- February 7, 2016On January 15, 2016, a Newton County judge reversed the convictions against our client and granted him a ...July 19, 2013The forensic interview in a child molestation case is often a central piece of evidence at the criminal j...November 1, 2012Yesterday, a jury in Clayton County, Georgia returned “not guilty” verdicts on all seven coun...August 1, 2012Earlier this week, our firm won a Motion for New Trial for a client who had been convicted of child moles...
Defending Against Child Molestation Charges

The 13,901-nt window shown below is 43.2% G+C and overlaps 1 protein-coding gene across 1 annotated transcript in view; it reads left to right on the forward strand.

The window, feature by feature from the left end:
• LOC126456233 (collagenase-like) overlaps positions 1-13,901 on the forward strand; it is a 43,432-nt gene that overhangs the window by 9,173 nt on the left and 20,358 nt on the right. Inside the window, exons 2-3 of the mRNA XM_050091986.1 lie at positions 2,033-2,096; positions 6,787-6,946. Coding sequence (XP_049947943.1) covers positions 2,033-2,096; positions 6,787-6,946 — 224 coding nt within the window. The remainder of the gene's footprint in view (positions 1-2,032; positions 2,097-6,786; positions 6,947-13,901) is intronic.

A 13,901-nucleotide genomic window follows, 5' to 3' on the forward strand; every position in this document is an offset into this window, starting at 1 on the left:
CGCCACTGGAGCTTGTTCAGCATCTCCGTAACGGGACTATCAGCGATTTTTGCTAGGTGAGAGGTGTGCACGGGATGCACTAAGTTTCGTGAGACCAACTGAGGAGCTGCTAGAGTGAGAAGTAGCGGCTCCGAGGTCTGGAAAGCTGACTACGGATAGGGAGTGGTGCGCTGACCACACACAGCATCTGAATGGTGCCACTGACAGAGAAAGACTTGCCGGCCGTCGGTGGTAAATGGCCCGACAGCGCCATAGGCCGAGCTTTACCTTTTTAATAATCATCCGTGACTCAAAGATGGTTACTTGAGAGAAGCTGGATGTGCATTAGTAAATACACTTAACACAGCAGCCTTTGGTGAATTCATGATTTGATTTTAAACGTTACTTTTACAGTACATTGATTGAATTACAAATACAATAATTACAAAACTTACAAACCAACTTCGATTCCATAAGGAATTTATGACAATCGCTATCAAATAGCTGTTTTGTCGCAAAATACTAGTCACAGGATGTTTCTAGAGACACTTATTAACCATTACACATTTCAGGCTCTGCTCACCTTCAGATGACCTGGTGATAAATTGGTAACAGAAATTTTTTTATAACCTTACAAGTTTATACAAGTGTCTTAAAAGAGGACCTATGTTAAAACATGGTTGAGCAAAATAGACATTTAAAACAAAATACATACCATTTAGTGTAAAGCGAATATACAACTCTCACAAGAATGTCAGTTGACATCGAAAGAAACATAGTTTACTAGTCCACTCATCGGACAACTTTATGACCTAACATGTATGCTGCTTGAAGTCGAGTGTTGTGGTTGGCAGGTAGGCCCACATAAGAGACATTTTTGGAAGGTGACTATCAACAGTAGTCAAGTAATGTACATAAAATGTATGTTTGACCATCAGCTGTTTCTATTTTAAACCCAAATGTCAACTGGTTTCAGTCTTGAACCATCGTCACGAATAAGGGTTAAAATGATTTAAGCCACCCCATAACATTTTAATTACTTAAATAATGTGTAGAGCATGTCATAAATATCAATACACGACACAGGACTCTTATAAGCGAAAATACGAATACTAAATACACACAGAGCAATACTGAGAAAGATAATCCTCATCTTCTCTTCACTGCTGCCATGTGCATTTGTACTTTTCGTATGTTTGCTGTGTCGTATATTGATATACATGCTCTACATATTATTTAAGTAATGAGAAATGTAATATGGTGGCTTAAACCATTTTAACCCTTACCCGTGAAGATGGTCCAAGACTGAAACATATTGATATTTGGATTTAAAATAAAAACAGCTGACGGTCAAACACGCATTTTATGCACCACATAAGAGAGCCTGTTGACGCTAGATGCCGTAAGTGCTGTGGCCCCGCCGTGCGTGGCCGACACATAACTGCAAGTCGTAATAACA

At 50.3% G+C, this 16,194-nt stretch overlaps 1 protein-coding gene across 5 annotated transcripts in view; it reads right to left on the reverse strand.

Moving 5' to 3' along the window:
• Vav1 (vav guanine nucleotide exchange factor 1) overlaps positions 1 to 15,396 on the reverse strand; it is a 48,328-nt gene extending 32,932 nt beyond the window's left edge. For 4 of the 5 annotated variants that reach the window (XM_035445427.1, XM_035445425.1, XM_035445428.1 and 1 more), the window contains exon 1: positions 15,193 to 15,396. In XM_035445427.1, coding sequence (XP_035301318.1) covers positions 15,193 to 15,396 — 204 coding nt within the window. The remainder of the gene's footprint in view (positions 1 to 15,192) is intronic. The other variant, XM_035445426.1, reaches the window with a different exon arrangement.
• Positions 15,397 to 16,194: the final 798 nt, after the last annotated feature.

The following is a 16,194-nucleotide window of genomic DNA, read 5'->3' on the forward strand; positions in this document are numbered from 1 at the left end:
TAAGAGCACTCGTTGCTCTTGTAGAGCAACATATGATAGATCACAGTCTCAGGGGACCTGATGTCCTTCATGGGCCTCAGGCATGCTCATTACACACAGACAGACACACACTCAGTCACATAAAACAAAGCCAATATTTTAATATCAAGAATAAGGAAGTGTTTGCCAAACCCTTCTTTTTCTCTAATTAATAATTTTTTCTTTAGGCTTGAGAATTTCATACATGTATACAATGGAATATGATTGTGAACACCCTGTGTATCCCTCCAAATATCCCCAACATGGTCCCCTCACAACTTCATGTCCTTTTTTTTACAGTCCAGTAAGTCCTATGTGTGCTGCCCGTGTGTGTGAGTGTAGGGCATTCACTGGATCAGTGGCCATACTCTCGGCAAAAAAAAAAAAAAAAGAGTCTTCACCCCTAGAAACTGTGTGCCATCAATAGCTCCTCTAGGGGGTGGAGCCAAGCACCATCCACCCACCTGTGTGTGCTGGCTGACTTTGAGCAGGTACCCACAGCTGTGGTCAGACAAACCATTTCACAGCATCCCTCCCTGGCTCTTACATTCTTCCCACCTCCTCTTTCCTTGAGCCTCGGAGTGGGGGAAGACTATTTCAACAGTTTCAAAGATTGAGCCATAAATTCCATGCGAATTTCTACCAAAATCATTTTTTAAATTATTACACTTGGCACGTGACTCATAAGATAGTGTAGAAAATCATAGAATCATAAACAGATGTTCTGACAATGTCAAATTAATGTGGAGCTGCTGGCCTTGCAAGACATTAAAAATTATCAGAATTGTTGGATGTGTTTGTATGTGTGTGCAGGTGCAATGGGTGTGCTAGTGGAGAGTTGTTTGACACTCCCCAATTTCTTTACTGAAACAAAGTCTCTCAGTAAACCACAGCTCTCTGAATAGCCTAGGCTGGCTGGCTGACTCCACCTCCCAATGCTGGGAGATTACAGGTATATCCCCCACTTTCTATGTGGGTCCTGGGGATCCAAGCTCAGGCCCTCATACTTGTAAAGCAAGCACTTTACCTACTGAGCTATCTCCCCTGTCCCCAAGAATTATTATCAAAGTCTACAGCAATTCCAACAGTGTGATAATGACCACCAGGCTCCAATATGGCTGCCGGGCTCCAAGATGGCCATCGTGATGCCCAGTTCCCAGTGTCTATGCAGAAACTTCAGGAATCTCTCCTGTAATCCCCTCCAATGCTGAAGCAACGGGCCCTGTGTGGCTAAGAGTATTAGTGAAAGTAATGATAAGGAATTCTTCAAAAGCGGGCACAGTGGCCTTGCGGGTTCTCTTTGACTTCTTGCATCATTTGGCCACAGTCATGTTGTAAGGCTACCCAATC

Defending allegations of child molestation is often a complicated and lengthy endeavor. Among the first steps is to examine the statements made by the alleged victim or witnesses for any inconsistencies and the circumstances under which the statements were made. Inconsistent statements or a failure by law enforcement to follow standard protocol in attaining statements are indicators that an allegation is false. Children are exceptionally prone to suggestibility and coercion by adults or other children. Police officers or social workers not trained in the practice of interviewing children often extract statements that are exaggerated or purely fabricated. The way questions are phrased may lead to inaccurate responses. In many cases, these statements may be taped and offered to a jury for their consideration.